The FMS process is complex, supports thousands of transactions, and is not driven by immediate end-customer demand alone – process, US policy, geostrategic developments, funding and other drivers come into play.”On October 18, Defense News discussed challenges to the U.S. Foreign Military Sales process with Avascent Principal Aleksandar Jovovic.
One key indicator of the health of the US aerospace and defense sector, foreign military sales, rose to a record high of $46.6 billion for fiscal 2015, but US officials are warning of a dip in sales next year. The 2015 FMS increase was linked to the war against the Islamic State, according to the chief of the Pentagon agency charged with shepherding those sales. However, FMS typically has an inverse relationship to OPEC oil prices, and defense officials expect falling oil prices and international defense budgets to spark a decline in their sales for fiscal 2016. Defense Security Cooperation Agency (DSCA) director Vice Adm. Joseph Rixey said that 2015 was the agency’s biggest year yet, outside of a 2012 boost from F-15 fighter jet sales to Saudi Arabia. DSCA processed $34.2 billion in sales in 2014, and $27.8 in 2013.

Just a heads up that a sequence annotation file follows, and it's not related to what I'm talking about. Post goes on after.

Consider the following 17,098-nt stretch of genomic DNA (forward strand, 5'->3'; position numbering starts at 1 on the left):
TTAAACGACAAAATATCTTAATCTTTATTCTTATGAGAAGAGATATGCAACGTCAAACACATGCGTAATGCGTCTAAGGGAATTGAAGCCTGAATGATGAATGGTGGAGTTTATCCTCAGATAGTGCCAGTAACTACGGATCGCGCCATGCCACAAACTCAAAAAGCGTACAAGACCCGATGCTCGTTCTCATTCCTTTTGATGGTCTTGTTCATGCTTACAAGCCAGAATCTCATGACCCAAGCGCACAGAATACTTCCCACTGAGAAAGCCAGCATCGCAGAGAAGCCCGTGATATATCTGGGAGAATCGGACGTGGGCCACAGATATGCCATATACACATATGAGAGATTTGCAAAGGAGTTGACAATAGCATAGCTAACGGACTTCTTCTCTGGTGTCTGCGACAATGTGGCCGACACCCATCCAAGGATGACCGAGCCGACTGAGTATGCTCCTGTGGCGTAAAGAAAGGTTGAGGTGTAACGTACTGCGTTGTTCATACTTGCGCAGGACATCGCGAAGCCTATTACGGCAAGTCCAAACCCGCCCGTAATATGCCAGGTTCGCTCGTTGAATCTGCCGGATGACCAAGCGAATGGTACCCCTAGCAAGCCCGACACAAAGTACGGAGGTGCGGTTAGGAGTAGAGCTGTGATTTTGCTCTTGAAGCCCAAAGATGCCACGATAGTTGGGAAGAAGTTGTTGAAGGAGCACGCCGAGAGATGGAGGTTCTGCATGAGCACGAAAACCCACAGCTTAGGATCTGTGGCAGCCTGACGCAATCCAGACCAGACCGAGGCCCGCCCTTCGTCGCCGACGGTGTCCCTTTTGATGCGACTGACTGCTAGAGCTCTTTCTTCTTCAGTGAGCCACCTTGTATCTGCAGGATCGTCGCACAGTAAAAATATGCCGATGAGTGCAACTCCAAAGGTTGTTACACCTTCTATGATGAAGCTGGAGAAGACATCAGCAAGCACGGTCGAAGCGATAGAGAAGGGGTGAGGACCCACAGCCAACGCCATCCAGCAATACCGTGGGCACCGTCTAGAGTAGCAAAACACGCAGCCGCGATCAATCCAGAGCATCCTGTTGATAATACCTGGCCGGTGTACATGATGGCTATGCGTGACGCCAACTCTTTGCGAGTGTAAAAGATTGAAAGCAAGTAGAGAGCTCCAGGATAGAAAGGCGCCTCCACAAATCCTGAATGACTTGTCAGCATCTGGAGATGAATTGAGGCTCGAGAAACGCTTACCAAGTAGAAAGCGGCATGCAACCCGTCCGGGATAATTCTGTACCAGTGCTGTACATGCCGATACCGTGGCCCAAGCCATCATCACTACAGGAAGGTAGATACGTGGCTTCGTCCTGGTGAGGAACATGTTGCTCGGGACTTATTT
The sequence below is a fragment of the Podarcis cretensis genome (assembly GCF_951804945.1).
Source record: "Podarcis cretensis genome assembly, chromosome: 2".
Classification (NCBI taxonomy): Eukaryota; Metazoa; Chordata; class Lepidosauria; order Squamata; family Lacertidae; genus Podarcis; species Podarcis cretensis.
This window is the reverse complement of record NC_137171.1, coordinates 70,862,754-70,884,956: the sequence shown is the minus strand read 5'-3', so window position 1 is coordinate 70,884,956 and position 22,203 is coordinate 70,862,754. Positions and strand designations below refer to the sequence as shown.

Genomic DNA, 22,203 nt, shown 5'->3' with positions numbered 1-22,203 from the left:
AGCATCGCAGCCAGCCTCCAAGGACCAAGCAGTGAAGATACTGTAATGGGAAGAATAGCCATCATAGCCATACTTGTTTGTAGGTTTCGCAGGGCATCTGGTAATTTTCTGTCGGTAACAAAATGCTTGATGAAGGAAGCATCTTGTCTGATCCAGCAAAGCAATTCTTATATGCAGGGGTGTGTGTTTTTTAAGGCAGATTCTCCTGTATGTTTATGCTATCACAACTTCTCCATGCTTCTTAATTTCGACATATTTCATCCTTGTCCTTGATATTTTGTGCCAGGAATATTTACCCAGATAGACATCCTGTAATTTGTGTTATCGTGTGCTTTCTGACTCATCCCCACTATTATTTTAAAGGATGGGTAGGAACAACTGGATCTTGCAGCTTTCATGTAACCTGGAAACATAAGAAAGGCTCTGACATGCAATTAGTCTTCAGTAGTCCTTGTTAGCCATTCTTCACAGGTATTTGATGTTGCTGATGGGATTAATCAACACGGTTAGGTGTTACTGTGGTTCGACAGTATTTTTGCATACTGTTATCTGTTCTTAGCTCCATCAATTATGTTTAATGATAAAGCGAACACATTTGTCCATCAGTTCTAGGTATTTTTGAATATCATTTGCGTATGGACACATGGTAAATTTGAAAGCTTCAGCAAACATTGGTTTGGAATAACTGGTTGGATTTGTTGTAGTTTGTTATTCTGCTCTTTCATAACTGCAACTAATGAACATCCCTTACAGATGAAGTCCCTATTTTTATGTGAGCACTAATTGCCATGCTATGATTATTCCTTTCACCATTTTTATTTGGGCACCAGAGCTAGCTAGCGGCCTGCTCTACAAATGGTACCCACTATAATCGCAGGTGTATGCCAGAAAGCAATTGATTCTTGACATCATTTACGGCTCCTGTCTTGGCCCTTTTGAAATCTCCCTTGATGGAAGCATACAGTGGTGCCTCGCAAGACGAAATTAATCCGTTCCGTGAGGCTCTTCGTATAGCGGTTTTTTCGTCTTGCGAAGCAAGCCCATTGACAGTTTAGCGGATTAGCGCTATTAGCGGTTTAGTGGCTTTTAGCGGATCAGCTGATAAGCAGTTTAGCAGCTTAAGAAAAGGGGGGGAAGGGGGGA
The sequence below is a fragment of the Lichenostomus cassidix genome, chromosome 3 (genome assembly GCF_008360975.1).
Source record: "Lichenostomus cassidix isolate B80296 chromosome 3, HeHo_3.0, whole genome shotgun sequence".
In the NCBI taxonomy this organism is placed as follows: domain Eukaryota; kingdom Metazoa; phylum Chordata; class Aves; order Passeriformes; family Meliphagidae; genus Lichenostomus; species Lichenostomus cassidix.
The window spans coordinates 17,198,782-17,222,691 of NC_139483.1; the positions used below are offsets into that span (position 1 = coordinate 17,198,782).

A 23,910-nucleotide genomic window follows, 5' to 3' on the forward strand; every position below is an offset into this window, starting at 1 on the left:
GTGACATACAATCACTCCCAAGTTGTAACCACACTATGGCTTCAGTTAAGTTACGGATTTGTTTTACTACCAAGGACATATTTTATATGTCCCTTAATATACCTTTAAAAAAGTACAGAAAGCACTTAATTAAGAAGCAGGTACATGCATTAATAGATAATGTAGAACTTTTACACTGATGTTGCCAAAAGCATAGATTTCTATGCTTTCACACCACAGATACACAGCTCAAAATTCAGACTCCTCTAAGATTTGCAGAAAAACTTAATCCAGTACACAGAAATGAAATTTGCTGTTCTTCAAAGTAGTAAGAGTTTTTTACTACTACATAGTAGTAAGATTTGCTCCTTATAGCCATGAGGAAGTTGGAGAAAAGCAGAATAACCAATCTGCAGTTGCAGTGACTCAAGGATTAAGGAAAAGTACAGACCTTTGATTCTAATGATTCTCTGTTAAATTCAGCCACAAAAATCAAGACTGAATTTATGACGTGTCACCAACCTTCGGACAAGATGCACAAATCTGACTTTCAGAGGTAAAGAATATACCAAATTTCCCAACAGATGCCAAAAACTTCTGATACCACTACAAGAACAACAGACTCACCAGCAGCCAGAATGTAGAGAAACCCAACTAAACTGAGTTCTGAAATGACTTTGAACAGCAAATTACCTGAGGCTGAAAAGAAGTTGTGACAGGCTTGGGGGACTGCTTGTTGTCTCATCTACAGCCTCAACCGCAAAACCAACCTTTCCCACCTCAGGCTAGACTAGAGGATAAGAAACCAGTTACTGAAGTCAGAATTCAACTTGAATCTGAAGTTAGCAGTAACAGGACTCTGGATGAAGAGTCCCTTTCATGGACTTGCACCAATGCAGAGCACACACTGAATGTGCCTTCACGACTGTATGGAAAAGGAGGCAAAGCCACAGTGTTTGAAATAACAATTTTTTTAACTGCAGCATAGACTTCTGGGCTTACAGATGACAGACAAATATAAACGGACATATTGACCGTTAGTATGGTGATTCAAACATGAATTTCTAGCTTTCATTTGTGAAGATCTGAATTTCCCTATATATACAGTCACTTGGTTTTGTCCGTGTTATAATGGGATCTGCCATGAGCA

Click here to read the full piece: “Pentagon Agency Handled Record Foreign Arms Sales in 2015.”